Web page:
The final room of the first floor comes as a measured celebration of YBAs, a group of artists which would require mention in Zabludowicz’s collection retrospective. Gillian Wearing’s film ‘Dancing in Peckham’ (1994) greets visitors entering the space, Damien Hirst’s butterfly work ‘I Love You’ (1994-95) teases the audience with their distorted reflection in the warm pink frame, whilst Tracey Emin’s neon work ‘I Kiss You’ (2004) and Rachel Whiteread’s ‘Untitled (Convex Bed)’ (1992) assemble in the corner, quiet yet significant within the double decade collection. Sarah Lucas’s ‘Spamaggedon’ (2004) also takes residence in this corner of the exhibition. Her crude and comic sculpture sees stuffed tights draped over a camouflage print chair with helmets attached upon a plinth made of Spam tins. Lucas’s take on contemporary gender and sexuality is both amusing and candid, and is a well-timed display in London juxtaposing her representation for the British Pavilion in the Venice Biennale this summer.

Upstairs an array of eclectic works are shown in the open plan space, each gently looming over the works below. Jim Lambie’s ‘Zobob (Fluorescent)’ (2006) is an explosion of luminous colour across the gallery’s staggered stage seating where visitors are welcome to sit and walk. The glowing installation gives the exhibition an element of chutzpah and emphasises the running theme of interaction within the works themselves. Winner of the 2012 Turner Prize, Elizabeth Price also features in Zabludowicz’s mammoth exhibition, just next to Alexandre da Cunha’s appropriated objects sculpture ‘Velour Series’ (2005-06). In this work da Cunha uses holiday beach towels, mop handles and curtain poles to create an assortment of imaginary flags resting against the white walls of the gallery. His use of existing objects as sculptural installations encourages a social engagement with the work.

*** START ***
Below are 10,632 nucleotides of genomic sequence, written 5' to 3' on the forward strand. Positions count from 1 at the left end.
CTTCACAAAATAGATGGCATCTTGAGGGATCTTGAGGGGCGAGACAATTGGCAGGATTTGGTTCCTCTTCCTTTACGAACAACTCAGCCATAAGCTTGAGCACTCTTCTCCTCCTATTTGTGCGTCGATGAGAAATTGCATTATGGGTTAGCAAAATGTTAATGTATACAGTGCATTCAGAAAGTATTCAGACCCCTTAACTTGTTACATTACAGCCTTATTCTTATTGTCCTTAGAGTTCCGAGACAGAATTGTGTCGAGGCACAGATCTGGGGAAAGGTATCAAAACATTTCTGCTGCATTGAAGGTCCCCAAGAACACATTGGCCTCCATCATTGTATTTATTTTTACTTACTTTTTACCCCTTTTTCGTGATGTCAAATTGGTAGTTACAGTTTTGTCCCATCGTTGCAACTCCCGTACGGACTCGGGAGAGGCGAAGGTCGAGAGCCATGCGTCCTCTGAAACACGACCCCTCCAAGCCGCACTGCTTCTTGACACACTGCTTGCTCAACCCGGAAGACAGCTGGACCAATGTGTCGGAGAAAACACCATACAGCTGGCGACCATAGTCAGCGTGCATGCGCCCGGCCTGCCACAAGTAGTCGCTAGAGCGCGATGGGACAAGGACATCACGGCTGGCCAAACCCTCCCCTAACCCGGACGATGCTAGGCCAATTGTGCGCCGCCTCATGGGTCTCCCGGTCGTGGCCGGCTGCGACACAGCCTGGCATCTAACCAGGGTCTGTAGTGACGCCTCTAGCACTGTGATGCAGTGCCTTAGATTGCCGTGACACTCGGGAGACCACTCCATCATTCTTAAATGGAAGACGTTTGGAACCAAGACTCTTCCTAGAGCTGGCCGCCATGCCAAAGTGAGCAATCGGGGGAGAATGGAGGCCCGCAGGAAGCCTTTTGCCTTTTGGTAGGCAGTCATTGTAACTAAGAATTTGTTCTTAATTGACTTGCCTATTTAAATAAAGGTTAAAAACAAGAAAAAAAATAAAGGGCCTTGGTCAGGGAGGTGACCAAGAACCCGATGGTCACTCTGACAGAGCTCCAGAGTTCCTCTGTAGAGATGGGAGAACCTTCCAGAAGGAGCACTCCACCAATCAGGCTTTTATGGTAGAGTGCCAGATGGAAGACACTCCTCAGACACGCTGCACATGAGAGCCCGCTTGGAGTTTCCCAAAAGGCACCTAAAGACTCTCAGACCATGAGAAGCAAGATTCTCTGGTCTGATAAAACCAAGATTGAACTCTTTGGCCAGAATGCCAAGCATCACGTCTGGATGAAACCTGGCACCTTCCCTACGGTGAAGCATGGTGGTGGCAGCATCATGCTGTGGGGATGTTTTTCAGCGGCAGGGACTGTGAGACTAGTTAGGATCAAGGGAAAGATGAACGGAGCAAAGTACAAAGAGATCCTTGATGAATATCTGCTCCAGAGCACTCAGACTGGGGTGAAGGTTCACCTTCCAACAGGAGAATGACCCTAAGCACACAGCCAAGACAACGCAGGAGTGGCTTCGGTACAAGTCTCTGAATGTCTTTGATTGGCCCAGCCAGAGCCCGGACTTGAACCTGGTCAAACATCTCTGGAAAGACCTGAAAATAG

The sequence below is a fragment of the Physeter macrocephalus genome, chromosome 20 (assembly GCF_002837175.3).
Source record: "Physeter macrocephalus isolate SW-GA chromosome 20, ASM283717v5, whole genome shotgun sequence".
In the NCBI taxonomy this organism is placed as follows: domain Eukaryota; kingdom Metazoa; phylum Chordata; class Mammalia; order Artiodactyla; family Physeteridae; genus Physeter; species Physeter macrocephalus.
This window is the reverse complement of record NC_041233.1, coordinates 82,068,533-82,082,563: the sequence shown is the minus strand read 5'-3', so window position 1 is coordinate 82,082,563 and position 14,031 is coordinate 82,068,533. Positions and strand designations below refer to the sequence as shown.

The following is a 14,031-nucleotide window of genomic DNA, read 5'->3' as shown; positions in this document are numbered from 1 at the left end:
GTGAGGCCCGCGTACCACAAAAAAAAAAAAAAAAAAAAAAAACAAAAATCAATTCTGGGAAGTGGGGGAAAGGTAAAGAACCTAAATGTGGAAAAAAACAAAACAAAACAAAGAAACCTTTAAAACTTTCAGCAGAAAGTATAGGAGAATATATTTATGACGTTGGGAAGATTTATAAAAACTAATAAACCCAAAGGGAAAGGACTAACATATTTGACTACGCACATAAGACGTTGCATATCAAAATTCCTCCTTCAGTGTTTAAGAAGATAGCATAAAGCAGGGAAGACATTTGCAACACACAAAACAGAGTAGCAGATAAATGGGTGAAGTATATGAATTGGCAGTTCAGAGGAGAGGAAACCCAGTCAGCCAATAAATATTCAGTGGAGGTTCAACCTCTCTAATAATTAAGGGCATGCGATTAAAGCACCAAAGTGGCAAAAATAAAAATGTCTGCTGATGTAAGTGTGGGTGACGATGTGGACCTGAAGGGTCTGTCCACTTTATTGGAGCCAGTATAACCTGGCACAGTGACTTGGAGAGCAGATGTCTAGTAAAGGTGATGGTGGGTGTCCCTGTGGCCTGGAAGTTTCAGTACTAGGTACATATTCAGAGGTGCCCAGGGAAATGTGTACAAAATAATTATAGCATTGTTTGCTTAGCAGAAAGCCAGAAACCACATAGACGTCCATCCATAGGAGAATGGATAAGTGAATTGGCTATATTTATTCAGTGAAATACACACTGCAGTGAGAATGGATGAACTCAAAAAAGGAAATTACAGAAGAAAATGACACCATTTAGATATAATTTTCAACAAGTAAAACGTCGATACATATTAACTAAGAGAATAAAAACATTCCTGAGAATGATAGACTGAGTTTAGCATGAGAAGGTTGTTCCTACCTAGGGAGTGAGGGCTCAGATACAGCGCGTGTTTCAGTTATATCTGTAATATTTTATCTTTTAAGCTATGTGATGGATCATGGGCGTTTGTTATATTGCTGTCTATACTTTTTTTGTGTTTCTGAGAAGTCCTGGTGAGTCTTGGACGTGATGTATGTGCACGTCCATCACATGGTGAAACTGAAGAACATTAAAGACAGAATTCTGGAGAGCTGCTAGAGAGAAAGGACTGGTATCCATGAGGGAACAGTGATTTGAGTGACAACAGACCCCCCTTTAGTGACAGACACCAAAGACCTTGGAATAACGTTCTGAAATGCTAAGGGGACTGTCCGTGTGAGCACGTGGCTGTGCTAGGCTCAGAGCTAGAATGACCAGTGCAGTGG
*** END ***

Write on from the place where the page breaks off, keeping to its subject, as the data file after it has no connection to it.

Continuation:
Zabludowicz Collection’s ’20 Years’ is a vast exploration into the organisation’s history and its development up to the present day. The curators have managed to maintain a series of themes throughout their display including the subjects of body, object, abstraction and display. With an exhibition like this it would be easy to fall in the trap of selecting and presenting those artists everyone recognises – ultimately playing it safe. However, ’20 Years’ has broken out of this by giving the public a true mixture of art and artists which have been monumental in shaping the type of collection Zabludowicz is in 2015. Avoiding a chronological stance, this exhibition is notable for its playful installation work and its ability to involve the public, thoroughly encouraging visitors to lie down in the thick of the art.